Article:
Visiting LA? Ten Reasons to Go Downtown

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Believe it or not, Los Angeles has a Downtown. Though it was the hub of the city before 20th Century urban sprawl stretched LA in every direction, many travellers never set foot there.

It’s fair to say that Downtown has a reputation. Many assume it’s a dump, and a dangerous dump at that. But that’s increasingly a faded memory of the crime-ridden bad old days.

Nowadays the district is a lively place with a great architectural heritage; one of the few parts of LA where you can sense the pre-automotive history of the city. It’s also a very walkable area, and served by decent public transport in the form of trains, buses and light rail.

Despite the ongoing process of rediscovery and renovation, Downtown still has plenty of grit and edge – its infamous Skid Row is just a short walk from the latest hipster bars. Which means it’s an intriguing place to visit, as it slowly regenerates.

Here are ten highlights of LA’s Downtown and its adjacent neighbourhoods.

Grand Central Market

Founded in 1917, this sprawling food market is one of the great Downtown survivors, dishing up good food from bustling stalls under glowing neon signs. Try a burger from Belcampo, Mexican ceviche from La Tostaderia, or egg-laden treats from Eggslut. More details here


This long street is lined by the beautiful facades of old cinemas. Some house tacky discount shops, others have been converted to live performance venues, and some still function as movie houses. Learn more on the Broadway Historic Theatre and Commercial District Walking Tour, held each Saturday.
More details here



Grammy Museum

If you love music, you’ll love this museum. Housed in the LA Live entertainment complex on the Downtown’s western edge, the Grammy Museum covers pop, rock, soul, blues, and everything in between. You can listen to songs, learn about music stars, and pinpoint America’s most musical cities.More details here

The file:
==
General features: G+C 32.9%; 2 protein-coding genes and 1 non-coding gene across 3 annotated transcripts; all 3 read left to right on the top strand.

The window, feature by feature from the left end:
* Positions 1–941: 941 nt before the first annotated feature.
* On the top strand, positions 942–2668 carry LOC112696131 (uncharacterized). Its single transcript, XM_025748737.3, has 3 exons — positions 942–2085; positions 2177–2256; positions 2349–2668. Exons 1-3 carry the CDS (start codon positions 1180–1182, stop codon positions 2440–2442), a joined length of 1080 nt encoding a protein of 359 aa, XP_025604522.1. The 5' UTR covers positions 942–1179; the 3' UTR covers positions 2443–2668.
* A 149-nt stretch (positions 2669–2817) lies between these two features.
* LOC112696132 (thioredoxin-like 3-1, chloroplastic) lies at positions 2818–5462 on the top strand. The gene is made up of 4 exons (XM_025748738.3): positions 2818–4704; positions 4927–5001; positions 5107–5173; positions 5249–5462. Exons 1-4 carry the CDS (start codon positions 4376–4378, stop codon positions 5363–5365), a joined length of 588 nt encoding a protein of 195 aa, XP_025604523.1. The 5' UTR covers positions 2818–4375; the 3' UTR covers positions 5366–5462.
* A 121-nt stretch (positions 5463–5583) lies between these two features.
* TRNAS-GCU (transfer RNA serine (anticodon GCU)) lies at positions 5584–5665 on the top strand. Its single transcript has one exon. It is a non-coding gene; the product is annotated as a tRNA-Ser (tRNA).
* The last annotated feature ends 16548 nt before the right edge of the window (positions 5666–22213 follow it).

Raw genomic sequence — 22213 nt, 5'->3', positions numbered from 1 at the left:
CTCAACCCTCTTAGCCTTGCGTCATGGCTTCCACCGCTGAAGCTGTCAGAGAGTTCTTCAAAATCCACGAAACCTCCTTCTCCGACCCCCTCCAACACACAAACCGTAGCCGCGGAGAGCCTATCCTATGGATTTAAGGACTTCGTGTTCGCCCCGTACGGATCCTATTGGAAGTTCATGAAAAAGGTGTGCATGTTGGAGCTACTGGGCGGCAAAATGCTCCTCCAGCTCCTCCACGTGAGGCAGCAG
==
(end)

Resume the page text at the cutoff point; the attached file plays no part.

Fancy eating a quick lunch in a mock forest, with a stuffed bear eyeing you over the tables? Head to Clifton’s, the newly reopened version of a popular 1931 restaurant whose forest-themed decor is like nothing else on the planet. Downstairs is an affordable cafeteria, upstairs is a cool bar with a bison in a glass case. More details here


Way back in 1908, this eatery invented (or so it claims) LA’s distinctive French-dipped sandwich - a roast beef roll dipped in gravy. More impressive are its cocktails, served in an atmospheric bar below street level. For a cocktail with a local flavour, ask for something spicy containing mezcal. More details here

The Last Bookstore

Whether this will become the last place on Earth selling books in print, who knows? In the meantime it’s a great place to browse. Housed within a glamorous old bank interior, its multitudinous volumes are spread over two levels of nooks and crannies, with places to sit and read. More details here

Main Street Crime

It isn’t all glamour in LA’s Downtown, and the Hotel Horrors & Main Street Vice tour provides the proof. Over four hours on and off a bus, its guides relate dark tales of the past including murder, robbery, seedy hotels and outlandish freak shows. It’s a fascinating true crime backgrounder. More details here



The Broad

In the Bunker Hill district to Downtown’s northwest, this impressive new art museum (pronounced ‘brode’) opened in 2015. Showcasing art from the post-war era to the present day, it has everything from Warhol pieces to giant colourful works by Jeff Koons. Though entry is free, it’s best to book online for a guaranteed timeslot. More details here

El Pueblo

Just north of Downtown is El Pueblo, the oldest part of the city. Highlights along its main thoroughfare, Olvera Street, include the outdoor Mexican Marketplace, the 1818 Avila Adobe house, and the América Tropical Interpretive Center which showcases a controversial mural from the 1930s. More details here

Standard Hotel

At the end of a day of Downtown sightseeing, you probably need a drink. Ascend to the rooftop bar at the Standard Hotel, order a beer, and enjoy the views of buildings and mountains. More details here

Tim Richards paid for his own airfare, and was hosted by the Los Angeles Tourism and Convention Board